COBIT (Control Objectives for Information and Related Technologies) is a framework created by ISACA for information technology (IT) management and IT governance. [1]

The framework defines a set of generic processes for the management of IT, with each process defined together with process inputs and outputs, key process-activities, process objectives, performance measures and an elementary maturity model.[1]


COBIT was initially "Control Objectives for Information and Related Technologies," though before the release of the framework people talked of "CobiT" as "Control Objectives for IT"[4] or "Control Objectives for Information and Related Technology."[5]

ISACA first released COBIT in 1996, originally as a set of control objectives to help the financial audit community better maneuver in IT-related environments.[1][6] Seeing value in expanding the framework beyond just the auditing realm, ISACA released a broader version 2 in 1998 and expanded it even further by adding management guidelines in 2000's version 3. The development of both the AS 8015: Australian Standard for Corporate Governance of Information and Communication Technology in January 2005[7] and the more international draft standard ISO/IEC DIS 29382 (which soon after became ISO/IEC 38500) in January 2007[8] increased awareness of the need for more information and communication technology (ICT) governance components. ISACA inevitably added related components/frameworks with versions 4 and 4.1 in 2005 and 2007 respectively, "addressing the IT-related business processes and responsibilities in value creation (Val IT) and risk management (Risk IT)."[1][6]

COBIT 5, released in 2012 bases on COBIT 4.1, Val IT 2.0 and Risk IT frameworks and draws on ISACA's IT Assurance Framework (ITAF) and the Business Model for Information Security (BMIS).[9][10]

The newer version COBIT 2019 was released in 2018.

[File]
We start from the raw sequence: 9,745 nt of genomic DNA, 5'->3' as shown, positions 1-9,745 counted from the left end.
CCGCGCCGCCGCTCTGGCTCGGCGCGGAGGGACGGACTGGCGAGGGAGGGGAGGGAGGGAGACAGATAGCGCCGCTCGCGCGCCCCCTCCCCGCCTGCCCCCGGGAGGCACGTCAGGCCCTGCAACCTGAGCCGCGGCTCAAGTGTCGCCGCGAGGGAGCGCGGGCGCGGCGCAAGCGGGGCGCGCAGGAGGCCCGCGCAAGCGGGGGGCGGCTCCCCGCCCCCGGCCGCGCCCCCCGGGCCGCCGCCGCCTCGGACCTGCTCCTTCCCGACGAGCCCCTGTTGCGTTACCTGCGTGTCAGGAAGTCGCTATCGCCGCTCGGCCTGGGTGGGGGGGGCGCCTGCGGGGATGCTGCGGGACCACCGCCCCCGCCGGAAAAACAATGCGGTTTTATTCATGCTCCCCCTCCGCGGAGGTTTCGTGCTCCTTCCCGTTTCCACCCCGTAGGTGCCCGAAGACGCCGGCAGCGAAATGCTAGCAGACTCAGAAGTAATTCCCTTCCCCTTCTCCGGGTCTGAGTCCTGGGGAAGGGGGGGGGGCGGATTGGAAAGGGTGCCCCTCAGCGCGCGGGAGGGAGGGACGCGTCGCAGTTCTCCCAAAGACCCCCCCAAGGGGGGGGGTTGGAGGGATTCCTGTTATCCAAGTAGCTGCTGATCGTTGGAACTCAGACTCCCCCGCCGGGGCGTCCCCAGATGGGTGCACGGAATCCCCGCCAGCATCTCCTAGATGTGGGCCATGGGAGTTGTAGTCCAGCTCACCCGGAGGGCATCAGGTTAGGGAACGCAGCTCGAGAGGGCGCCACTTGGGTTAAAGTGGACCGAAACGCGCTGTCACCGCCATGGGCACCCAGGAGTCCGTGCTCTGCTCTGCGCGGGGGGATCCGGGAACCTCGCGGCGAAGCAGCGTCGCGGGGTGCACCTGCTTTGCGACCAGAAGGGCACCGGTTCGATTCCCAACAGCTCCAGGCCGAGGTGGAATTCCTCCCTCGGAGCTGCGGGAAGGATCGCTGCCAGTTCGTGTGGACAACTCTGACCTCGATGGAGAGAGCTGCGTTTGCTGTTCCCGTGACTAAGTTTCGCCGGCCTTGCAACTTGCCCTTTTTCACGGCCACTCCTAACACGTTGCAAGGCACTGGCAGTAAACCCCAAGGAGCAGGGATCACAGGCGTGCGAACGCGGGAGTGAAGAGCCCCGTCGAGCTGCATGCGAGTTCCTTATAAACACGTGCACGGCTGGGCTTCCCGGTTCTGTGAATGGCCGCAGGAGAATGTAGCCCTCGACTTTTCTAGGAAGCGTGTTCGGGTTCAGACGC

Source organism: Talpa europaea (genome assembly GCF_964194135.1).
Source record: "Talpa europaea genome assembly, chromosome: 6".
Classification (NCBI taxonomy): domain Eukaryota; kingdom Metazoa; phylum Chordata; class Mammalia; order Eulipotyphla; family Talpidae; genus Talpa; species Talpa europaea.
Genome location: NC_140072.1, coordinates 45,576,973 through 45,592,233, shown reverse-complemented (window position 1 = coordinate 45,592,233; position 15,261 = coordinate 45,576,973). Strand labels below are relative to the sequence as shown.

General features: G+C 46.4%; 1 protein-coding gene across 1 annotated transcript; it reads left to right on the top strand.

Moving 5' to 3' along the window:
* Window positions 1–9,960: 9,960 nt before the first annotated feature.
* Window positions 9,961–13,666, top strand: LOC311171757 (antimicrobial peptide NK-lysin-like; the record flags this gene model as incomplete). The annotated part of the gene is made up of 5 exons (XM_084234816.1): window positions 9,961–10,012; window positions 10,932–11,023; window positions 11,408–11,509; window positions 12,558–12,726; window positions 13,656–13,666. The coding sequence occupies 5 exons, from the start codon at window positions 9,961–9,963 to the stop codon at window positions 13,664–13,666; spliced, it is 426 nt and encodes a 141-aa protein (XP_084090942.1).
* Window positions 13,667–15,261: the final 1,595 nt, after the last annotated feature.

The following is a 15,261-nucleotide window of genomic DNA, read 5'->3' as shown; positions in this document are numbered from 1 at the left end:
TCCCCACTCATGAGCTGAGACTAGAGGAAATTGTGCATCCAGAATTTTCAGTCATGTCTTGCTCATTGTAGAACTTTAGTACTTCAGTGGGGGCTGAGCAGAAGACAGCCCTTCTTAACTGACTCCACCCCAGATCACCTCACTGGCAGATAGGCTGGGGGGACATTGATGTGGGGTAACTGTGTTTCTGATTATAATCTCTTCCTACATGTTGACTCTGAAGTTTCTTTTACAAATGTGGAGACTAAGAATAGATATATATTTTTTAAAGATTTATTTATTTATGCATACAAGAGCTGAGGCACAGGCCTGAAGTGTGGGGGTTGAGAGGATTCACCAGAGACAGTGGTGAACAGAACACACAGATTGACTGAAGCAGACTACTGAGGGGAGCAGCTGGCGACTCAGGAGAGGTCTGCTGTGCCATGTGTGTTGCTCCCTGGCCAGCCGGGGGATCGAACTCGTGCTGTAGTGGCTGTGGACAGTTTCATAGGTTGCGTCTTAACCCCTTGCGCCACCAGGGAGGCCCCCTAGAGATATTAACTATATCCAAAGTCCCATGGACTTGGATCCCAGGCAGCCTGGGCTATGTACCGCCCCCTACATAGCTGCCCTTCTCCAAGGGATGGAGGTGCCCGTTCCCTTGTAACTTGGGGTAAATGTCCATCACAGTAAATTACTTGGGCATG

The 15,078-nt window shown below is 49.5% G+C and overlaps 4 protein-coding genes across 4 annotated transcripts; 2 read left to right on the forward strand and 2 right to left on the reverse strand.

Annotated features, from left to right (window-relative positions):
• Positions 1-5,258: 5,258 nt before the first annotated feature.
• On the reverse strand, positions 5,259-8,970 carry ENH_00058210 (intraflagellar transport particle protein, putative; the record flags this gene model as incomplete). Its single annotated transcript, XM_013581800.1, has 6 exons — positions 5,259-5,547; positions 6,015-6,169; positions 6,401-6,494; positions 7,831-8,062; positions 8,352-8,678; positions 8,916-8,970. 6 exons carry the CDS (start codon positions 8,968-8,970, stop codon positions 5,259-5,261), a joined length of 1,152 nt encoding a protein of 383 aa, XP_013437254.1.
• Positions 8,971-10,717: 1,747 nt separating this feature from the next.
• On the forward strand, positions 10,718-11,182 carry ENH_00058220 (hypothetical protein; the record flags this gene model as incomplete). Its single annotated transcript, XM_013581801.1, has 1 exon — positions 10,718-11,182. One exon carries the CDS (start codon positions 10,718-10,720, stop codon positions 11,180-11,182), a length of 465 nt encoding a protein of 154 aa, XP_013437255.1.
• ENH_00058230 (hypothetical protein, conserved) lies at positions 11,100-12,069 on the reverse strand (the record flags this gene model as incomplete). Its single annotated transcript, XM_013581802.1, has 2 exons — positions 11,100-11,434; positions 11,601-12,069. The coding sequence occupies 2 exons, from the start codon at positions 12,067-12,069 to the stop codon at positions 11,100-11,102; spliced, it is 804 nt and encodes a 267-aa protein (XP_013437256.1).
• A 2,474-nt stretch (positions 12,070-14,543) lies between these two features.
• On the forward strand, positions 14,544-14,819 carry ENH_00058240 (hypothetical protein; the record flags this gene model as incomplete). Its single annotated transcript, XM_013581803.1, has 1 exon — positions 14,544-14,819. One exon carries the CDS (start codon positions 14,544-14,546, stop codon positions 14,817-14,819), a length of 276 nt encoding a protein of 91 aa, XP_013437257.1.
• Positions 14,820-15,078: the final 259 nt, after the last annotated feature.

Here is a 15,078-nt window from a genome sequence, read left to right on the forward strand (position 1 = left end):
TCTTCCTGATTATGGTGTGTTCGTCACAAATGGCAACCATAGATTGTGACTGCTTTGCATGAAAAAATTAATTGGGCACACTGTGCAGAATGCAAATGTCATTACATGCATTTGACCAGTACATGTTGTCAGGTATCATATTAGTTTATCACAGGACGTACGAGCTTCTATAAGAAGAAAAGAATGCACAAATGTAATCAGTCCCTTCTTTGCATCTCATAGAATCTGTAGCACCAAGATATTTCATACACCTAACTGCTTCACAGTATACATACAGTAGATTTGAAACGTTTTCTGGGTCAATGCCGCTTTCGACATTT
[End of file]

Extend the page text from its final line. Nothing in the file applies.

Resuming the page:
See also


  1. Haes, S.D.; Grembergen, W.V. (2015). "Chapter 5: COBIT as a Framework for Enterprise Governance of IT". Enterprise Governance of Information Technology: Achieving Alignment and Value, Featuring COBIT 5 (2nd ed.). Springer. pp. 103–128. ISBN 9783319145471. Retrieved 24 June 2016.
  2. COBIT 2019 Framework: Introduction and Methodology from ISACA
  3. Luellig, L.; Frazier, J. (2013). "A COBIT Approach to Regulatory Compliance and Defensible Disposal". ISACA Journal. 5. Retrieved 24 June 2016.
  4. Katsikas, S.; Gritzalis, D., eds. (1996). Information Systems Security: Facing the Information Society of the 21st Century. IFIP Advances in Information and Communication Technology. Springer. p. 358. ISBN 9780412781209. The McCumber model has great similarities with the CobiT - Control Objectives for IT - framework (CobiT 1995).
  5. "Welcome to the ISACA/F". ISACA. 18 October 1996. Archived from the original on 7 November 1996. Retrieved 24 June 2016.
  6. Stroud, R.E. (2012). "Introduction to COBIT 5" (PDF). ISACA. Retrieved 24 June 2016.
  7. da Cruz, M. (2006). "10: AS 8015-2005 - Australian Standard for Corporate Governance of ICT". In van Bon, J.; Verheijen, T. (eds.). Frameworks for IT Management. Van Haren Publishing. pp. 95–102. ISBN 9789077212905. Retrieved 23 June 2016.
  8. "ISO/IEC DIS 29382: 2007 Edition, February 1, 2007". IHS Standards Store. IHS, Inc. Archived from the original on 23 June 2016. Retrieved 23 June 2016.
  9. "COBIT 5 for Information Security". ISACA. Retrieved 24 June 2016.
  10. "COBIT 5 for Assurance". ISACA. Retrieved 24 June 2016.

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